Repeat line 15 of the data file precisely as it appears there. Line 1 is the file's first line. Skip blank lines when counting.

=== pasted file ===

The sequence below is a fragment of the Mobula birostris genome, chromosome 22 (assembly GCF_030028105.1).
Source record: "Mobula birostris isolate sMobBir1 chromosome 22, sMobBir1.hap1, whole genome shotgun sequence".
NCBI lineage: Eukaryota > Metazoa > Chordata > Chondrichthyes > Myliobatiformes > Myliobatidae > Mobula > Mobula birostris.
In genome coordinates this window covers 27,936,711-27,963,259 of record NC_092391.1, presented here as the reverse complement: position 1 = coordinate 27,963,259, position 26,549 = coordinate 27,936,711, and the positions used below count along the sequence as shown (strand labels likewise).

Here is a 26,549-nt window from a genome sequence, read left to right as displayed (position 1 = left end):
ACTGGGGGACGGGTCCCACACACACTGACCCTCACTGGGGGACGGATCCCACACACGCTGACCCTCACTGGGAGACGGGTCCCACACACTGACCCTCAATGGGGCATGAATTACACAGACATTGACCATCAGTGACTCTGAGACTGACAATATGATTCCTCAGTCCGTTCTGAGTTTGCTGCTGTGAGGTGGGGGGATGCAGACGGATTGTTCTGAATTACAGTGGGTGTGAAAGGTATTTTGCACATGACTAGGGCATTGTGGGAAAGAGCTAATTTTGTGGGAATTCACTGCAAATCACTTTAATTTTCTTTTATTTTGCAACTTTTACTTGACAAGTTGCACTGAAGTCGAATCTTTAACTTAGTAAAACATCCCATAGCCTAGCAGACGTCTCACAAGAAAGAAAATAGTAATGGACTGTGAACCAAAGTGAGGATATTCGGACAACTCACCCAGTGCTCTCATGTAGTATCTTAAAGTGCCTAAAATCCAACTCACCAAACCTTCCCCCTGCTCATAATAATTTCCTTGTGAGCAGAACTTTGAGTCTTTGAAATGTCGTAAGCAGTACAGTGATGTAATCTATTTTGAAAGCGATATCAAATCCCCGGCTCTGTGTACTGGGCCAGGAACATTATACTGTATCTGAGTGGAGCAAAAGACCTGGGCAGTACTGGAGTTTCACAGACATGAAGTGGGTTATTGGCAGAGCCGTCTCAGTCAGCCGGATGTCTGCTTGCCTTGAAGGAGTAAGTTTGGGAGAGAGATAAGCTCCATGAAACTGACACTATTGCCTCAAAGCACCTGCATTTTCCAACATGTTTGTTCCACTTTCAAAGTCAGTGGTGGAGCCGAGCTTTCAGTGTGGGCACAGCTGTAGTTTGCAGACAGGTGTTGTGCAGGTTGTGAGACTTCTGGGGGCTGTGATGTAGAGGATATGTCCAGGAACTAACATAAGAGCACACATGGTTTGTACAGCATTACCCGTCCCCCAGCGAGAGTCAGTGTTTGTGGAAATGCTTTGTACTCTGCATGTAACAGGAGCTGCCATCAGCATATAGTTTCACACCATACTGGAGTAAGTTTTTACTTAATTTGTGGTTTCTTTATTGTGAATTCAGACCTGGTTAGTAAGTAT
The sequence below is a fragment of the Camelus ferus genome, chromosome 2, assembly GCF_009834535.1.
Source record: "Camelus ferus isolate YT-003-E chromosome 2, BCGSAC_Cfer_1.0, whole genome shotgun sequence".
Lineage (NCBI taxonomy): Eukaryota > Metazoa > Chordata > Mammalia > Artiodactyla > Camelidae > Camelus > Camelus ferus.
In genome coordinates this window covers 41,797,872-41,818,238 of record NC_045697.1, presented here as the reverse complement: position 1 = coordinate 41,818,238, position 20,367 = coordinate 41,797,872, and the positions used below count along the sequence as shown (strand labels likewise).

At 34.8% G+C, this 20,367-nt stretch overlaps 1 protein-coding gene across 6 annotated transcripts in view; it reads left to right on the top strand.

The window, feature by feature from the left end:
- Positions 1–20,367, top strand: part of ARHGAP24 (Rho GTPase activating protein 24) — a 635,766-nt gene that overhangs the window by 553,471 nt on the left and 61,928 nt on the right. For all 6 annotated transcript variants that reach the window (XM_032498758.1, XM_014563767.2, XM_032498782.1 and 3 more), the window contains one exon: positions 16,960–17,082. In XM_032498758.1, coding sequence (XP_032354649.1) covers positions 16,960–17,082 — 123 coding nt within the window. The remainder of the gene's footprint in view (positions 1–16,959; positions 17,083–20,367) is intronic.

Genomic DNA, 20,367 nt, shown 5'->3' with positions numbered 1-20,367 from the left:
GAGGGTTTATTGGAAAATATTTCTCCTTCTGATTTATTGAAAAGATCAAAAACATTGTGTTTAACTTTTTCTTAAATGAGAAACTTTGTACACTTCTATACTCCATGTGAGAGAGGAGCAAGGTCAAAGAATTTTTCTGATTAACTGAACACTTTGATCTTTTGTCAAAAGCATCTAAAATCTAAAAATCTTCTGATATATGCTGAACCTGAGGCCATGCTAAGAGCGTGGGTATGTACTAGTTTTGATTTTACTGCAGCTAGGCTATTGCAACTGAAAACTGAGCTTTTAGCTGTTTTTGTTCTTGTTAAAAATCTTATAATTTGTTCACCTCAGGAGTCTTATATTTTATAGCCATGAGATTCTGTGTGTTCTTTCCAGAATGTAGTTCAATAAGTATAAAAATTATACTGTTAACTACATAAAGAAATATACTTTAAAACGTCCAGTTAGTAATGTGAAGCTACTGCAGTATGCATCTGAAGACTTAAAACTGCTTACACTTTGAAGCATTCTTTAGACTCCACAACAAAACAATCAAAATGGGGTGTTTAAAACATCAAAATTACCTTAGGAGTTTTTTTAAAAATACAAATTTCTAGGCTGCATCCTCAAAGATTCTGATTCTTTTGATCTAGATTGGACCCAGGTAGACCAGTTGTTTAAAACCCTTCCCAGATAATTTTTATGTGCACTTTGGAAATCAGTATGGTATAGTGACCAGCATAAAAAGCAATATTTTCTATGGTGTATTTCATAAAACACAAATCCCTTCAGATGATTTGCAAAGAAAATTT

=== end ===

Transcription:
GAGGGTTTATTGGAAAATATTTCTCCTTCTGATTTATTGAAAAGATCAAAAACATTGTGTTTAACTTTTTCTTAAATGAGAAACTTTGTACACTTCTATACTCCATGTGAGAGAGGAGCAAGGTCAAAGAATTTTTCTGATTAACTGAACACTTTGATCTTTTGTCAAAAGCATCTAAAATCTAAAAATCTTCTGATATATGCTGAACCTGAGGCCATGCTAAGAGCGTGGGTATGTACTAGTTTTGATTTTACTGCAGCTAGGCTATTGCAACTGAAAACTGAGCTTTTAGCTGTTTTTGTTCTTGTTAAAAATCTTATAATTTGTTCACCTCAGGAGTCTTATATTTTATAGCCATGAGATTCTGTGTGTTCTTTCCAGAATGTAGTTCAATAAGTATAAAAATTATACTGTTAACTACATAAAGAAATATACTTTAAAACGTCCAGTTAGTAATGTGAAGCTACTGCAGTATGCATCTGAAGACTTAAAACTGCTTACACTTTGAAGCATTCTTTAGACTCCACAACAAAACAATCAAAATGGGGTGTTTAAAACATCAAAATTACCTTAGGAGTTTTTTTAAAAATACAAATTTCTAGGCTGCATCCTCAAAGATTCTGATTCTTTTGATCTAGATTGGACCCAGGTAGACCAGTTGTTTAAAACCCTTCCCAGATAATTTTTATGTGCACTTTGGAAATCAGTATGGTATAGTGACCAGCATAAAAAGCAATATTTTCTATGGTGTATTTCATAAAACACAAATCCCTTCAGATGATTTGCAAAGAAAATTT